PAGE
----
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We were schooled
to fear dying
and the afterlife

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placeholder September 19, 2016   •   VOL. 54, NO. 16   •   Oakland, CA
Letters from Readers
We were schooled to fear dying and the afterlife

Rev. Ron Rolheiser, OMI

Hell is never a nasty surprise waiting for a basically happy person. Hell can only be the full-flowering of a pride and selfishness that have, through a long time, twisted a heart so thoroughly that it considers happiness as unhappiness and has an arrogant disdain for happy people.

If you are essentially warm of heart this side of eternity, you need not fear that a nasty surprise awaits you on the other side because somewhere along the line, unknowingly, you missed the boat and your life went terribly wrong.

Unfortunately for many us, the preaching and catechesis of our youth sometimes schooled us in the idea that you could tragically miss the boat without knowing it and that there was no return. You could live your life sincerely, in essential honesty, relate fairly to others, try your best given your weaknesses, have some bounce and happiness in life, and then die and find that some sin you've committed or mistake you'd made, perhaps even unknowingly, could doom you to hell and there was no further chance for repentance. The second of your death was your last chance to change things, no second chances after death, no matter how badly you might like then to repent. As a tree falls so shall it lie! We were schooled to fear dying and the afterlife.

But, whatever the practical effectiveness of such a concept, because it really could make one hesitate in the face of temptation because of the fear of hell, it is essentially wrong and should not be taught in the name of Christianity.

Why? Because it belies the God and the deep truths that Jesus revealed. Jesus did teach that there was a hell and that it was a possibility for everyone. But the hell that Jesus spoke of is not a place or a state where someone is begging for one last chance, just one more minute of life to make an act of contrition, and God is refusing.

The God whom Jesus both incarnates and reveals is a God who is forever open to repentance, forever open to contrition and forever waiting our return from our prodigal wanderings.

With God we never exhaust our chances. Can you imagine God looking at a repentant man or woman and saying: "Sorry! For you, it's too late! You had your chance! Don't come asking for another chance now!" That could not be the Father of Jesus.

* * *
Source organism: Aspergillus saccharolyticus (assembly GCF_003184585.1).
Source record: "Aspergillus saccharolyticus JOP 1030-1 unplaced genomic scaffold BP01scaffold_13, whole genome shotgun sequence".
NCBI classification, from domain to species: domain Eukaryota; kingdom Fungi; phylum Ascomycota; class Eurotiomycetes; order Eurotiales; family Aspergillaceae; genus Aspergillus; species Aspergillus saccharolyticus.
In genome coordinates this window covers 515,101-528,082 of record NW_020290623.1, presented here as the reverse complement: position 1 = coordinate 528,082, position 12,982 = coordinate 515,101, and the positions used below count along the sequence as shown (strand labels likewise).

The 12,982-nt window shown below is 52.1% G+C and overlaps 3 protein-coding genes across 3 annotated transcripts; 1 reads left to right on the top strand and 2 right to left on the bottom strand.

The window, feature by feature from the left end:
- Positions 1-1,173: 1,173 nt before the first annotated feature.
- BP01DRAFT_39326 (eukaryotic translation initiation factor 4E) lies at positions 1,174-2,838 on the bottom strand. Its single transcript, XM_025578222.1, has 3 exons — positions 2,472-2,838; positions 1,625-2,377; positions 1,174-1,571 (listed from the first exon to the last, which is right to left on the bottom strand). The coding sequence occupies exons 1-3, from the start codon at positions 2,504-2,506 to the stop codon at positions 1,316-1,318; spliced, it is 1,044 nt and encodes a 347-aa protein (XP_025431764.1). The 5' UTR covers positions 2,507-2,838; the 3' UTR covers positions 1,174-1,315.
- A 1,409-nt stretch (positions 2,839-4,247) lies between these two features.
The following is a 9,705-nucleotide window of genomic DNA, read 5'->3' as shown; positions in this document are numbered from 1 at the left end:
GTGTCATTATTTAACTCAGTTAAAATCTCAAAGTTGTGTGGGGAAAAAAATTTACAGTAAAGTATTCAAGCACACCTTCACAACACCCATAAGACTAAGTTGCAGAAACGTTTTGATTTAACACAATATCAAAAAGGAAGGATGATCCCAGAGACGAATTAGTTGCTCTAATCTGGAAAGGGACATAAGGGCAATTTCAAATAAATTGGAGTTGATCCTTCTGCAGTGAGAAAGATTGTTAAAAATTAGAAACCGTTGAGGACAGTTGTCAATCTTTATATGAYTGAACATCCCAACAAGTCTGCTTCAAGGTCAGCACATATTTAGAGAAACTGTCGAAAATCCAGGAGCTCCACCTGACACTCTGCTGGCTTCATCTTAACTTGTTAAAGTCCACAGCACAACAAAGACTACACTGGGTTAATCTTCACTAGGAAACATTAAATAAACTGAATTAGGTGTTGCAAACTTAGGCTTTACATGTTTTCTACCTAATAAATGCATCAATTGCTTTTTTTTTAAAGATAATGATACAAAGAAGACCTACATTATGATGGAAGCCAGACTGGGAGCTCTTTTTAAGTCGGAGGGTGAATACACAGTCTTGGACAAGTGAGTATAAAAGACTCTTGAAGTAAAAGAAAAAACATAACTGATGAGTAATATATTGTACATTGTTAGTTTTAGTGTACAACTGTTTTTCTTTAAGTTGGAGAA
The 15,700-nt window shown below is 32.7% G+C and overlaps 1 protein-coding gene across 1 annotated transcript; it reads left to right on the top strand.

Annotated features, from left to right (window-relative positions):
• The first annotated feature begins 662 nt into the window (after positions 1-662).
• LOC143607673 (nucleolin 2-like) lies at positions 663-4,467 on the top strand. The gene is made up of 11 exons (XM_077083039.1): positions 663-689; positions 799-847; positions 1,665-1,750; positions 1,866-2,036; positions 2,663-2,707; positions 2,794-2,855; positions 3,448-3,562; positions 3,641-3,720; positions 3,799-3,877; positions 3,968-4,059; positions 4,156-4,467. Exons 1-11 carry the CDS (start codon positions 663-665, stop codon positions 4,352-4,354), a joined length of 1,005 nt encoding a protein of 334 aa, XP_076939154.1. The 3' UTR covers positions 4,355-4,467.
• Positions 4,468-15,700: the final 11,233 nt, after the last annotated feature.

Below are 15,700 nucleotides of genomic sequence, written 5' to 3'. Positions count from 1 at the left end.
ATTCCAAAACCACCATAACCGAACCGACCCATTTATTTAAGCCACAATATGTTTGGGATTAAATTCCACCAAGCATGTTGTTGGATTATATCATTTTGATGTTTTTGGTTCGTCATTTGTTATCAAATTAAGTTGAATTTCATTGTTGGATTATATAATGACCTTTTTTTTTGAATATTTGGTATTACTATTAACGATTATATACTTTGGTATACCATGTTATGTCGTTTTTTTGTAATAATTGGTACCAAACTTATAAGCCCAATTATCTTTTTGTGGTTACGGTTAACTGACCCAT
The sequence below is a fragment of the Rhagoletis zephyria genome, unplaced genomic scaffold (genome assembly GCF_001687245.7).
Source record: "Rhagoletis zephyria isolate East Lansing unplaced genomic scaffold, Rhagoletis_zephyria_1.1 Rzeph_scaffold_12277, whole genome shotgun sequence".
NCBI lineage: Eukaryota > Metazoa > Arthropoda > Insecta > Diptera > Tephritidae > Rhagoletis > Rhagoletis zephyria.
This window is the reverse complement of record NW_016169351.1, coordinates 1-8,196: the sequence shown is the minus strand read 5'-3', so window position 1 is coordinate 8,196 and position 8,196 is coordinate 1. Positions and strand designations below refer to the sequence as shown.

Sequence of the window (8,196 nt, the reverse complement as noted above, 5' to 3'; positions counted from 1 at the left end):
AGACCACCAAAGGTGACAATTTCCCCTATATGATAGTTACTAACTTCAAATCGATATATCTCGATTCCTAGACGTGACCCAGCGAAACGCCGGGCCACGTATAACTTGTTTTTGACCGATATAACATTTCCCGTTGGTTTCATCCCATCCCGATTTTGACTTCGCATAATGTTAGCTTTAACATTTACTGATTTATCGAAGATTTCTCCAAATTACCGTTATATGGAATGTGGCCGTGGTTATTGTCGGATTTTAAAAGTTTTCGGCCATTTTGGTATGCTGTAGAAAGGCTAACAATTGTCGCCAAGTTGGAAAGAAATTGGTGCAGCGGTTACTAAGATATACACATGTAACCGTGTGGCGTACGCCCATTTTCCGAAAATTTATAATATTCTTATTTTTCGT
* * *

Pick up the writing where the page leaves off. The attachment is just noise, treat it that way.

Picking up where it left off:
And yet, the Gospels can give us that impression. We have, for example, the famous parable of the rich man who ignores the poor man at his doorstep, dies, and ends up in hell, while the poor man, Lazarus, whom he had ignored, is now in heaven, comforted in the bosom of Abraham. From his torment in hell, the rich man asks Abraham to send Lazarus to him with some water, but Abraham replies that there is an unbridgeable gap between heaven and hell and no one can cross from one side to the other. That text, along with Jesus' warnings about that the doors of the wedding banquet will at a point be irrevocably closed, has led to the common misconception that there is a point of no return, that once in hell, it is too late to repent.

But that's not what this text, nor Jesus' warning on the urgency of repentance, teaches. The "unbridgeable gap" here refers, among other things, to a gap that remains forever unbridged here in this world between the rich and the poor. And it remains unbridged because of our intransigence, our failure to change heart, our lack of contrition, not because God runs out of patience and says: "Enough! No more chances!" It remains unbridged because, habitually, we become so set in our ways that we are incapable of change and genuine repentance.

Jesus' story of the rich man and Lazarus actually draws upon a more ancient, Jewish story that illustrates this intransigence: In the parallel Jewish parable, God does hear the rich man's plea from hell for a second chance and grants it to him. The rich man, now full of new resolutions, returns to life, goes immediately to the market, loads his cart with food, and, as he is driving home, meets Lazarus on the road. Lazarus asks for a loaf of bread. The rich man jumps off his cart to give it to him, but, as he pulls a huge loaf of bread from his cart, his old self starts to reassert itself. He begins to think: "This man doesn't need a whole loaf! Why not just give him a part! And why should he have a fresh loaf, I'll give him some of the stale bread!" Immediately he finds himself back in hell! He still cannot bridge the gap.

Kathleen Dowling Singh submits that in making a series of mental contractions we create our own fear of death. That's true too for the afterlife: By making a series of unfortunate theological contractions we create our own fear of hell.

(Oblate Father Ron Rolheiser, theologian, teacher and author, is president of the Oblate School of Theology in San Antonio, Texas.)


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